Southcoast Invests in Our Community

Rachel Davis

Southcoast's Community Benefits program addresses community health needs with care

“We want to keep people healthy and out of the hospital, so our programs focus on the root causes that lead to chronic conditions and illness,” explains Rachel Davis, Southcoast Health community benefits manager. “Everyone we serve should have access to healthcare, nutritious food, timely health screenings and safe places to exercise — whether you’re uninsured, underinsured, on a low or fixed income, or uncertain where to turn for healthcare.”

This is the essence of population health and a founding tenet of Southcoast Health. In fiscal year 2017, Southcoast invested nearly $19 million in Community Benefits initiatives and programs to help overcome problems driving poor health conditions in Greater Fall River, New Bedford and Wareham.

Assessing needs

Southcoast’s Community Benefits Impact Opportunity program subsidizes initiatives that provide treatment and promote healing for pressing community health needs. But exactly how do Davis and her team allocate critical funds? It’s a comprehensive, data-driven assessment process, she explains. Southcoast Health conducts a Community Health Needs Assessment every three years, which includes demographic and socioeconomic analyses, health assessments (with a focus on health outcomes and disparities) and key informant and focus groups.

“We use the results of the Community Health Needs Assessments to develop a list of priorities and provide a framework for collaboration with community partners in order to address community needs,” Davis says.

Identifying health issues often begins with a deep dive into ZIP codes, Davis says. “Studies tell us that where you live, work and play is a leading health indicator. It’s not about whether these folks want to be healthy; it’s about whether they have the resources to stay healthy,” she explains.

For example, certain communities have access to healthy food and others are in a food desert. Some areas lack safe places for physical activity. Do community residents have transportation to and from their doctor’s office for timely health screenings? Are behavioral health and substance use intervention services keeping up with the South Coast region’s needs?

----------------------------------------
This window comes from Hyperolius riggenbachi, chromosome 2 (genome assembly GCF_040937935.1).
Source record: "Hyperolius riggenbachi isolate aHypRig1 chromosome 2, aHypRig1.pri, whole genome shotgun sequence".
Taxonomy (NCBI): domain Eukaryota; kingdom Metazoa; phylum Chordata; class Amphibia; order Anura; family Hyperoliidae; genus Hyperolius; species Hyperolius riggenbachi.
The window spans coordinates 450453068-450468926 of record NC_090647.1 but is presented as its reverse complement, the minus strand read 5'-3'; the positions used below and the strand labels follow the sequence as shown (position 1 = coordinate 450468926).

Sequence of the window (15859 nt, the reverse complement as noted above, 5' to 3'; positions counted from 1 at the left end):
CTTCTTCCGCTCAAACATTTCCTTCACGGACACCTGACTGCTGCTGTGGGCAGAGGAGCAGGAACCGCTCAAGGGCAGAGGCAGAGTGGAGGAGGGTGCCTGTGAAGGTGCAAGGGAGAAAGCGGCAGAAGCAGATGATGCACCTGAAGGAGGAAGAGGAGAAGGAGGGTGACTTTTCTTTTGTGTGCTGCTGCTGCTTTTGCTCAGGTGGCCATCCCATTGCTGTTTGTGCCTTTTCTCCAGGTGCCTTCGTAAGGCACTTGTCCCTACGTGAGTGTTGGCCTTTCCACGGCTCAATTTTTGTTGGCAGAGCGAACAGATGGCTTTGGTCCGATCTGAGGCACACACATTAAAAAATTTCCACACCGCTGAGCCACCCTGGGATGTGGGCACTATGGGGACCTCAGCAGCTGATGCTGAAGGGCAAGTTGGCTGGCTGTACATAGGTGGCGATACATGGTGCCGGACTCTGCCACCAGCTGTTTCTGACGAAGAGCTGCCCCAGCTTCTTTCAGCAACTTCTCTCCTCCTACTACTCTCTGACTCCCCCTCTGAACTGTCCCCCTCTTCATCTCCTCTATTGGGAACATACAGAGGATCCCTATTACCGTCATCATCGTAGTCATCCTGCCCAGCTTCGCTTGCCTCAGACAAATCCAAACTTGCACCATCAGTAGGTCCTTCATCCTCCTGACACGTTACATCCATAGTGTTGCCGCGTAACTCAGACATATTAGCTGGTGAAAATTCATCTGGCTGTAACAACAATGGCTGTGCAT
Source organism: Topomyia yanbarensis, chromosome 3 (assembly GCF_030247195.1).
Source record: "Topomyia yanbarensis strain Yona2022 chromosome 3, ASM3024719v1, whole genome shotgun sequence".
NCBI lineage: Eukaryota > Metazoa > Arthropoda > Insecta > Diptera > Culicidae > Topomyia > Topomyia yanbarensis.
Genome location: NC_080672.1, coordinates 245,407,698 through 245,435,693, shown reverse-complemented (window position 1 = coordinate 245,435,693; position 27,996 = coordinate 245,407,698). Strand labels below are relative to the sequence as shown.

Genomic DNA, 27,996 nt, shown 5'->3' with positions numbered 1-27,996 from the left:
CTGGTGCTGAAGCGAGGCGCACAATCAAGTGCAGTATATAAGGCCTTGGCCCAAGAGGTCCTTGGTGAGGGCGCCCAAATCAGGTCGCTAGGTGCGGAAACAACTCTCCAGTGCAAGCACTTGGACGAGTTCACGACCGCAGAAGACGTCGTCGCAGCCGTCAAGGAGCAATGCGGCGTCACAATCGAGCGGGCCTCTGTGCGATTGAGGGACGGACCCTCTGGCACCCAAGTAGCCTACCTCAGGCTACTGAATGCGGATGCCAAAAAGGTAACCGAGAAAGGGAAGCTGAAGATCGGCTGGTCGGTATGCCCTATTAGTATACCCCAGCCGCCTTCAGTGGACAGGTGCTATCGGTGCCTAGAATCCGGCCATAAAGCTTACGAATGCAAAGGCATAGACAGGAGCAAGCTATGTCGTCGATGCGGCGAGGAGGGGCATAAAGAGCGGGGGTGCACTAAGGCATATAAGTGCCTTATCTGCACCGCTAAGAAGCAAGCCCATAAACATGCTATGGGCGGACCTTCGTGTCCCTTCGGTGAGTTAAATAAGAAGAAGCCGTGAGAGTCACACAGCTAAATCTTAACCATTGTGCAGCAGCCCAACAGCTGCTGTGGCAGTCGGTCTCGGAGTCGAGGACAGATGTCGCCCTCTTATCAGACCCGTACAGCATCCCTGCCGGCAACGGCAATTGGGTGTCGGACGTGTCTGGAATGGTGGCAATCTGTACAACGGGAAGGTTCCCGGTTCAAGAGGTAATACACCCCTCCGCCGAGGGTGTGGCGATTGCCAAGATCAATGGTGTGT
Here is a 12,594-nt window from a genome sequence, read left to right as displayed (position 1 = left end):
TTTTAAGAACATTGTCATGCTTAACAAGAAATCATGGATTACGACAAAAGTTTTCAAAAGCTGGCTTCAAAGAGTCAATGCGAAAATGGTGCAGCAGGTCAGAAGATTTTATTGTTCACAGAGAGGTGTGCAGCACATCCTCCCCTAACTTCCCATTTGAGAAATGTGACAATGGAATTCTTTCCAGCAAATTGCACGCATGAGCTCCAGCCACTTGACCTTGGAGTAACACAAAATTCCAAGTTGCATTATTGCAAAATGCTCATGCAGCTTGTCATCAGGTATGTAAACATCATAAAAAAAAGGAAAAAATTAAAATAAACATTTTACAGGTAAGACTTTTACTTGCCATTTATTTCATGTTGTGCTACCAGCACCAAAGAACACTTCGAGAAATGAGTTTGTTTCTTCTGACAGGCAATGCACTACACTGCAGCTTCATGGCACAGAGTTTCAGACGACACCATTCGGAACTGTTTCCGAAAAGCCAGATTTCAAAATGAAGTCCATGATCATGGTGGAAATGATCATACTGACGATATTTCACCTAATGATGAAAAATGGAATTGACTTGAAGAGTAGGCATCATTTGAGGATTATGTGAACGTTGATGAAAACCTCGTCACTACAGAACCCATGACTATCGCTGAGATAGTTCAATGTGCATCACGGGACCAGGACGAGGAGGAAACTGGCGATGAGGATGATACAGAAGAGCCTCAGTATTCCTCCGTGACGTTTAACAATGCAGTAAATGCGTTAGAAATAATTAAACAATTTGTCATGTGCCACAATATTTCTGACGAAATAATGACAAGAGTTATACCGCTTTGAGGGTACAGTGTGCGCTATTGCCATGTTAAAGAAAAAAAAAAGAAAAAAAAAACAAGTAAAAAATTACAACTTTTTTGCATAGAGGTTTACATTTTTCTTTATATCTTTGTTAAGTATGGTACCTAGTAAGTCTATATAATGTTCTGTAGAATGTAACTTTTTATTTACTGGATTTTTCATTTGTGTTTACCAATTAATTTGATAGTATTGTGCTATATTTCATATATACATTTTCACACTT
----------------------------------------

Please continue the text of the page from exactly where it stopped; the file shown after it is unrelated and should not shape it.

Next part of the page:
“A rigorous assessment process looks at all these factors and then gives us an objective view as to where Southcoast’s Community Benefits programs will make a significant difference,” Davis says.

Turning data into action

Southcoast Community Benefits translates data and assessment research into proactive programs. For example, Davis points to Southcoast’s public farm stands, held each summer at four Southcoast sites — Charlton Memorial Hospital in Fall River, St. Luke’s Hospital in New Bedford, Tobey Hospital in Wareham and the South Coast Business Center in Fairhaven.

The farm stands fall under Southcoast’s Healthy System and Environment Change program. A local farmer, who accepts food stamp benefits as well as other public assistance programs, sets up a fresh fruit and vegetable stand. At day’s end, Southcoast purchases remaining produce and donates it to community organizations in need. “For example, in New Bedford, we donate produce to the United Way Hunger Commission. We’re supporting our local farmers, our community members as well as community programs,” Davis emphasizes.

Impacting behavioral health

In addition to providing programs to improve the physical health of residents, Southcoast also addresses existing behavioral health needs. The first step began with a comprehensive, behavioral health needs assessment of the South Coast.

“We found gaps between our service providers,” Davis recalls. “Communication between providers was fragmented, and it was clear that a leading issue was lack of knowledge of other existing resources. So, with input from our community, we created an online tool that helps inform providers and community members alike regarding available resources across the region.”

The impact of this tool has been “impressive,” Davis says. Behavioral Health Connect, a free, online directory of local behavioral health services and a wide range of community resources, surpassed expectations. The statistics show why: From 2016 to 2017, sessions increased by 173 percent, users increased 175 percent and online page views increased by 142 percent.

The Southcoast Health Community Benefits program mission remains constant: remove barriers to healthcare where the needs are greatest. However, Davis stresses, Community Benefits programs are reviewed annually. “Community needs are data driven, but that data is not static,” she adds. “We’re always evaluating our programs. As our communities’ needs change, we change our programs to meet those needs.”

This year, Southcoast Health awarded a total of $142,065 to 39 local, nonprofit organizations. To learn how the grants help these community organizations address our community’s unmet health needs, visit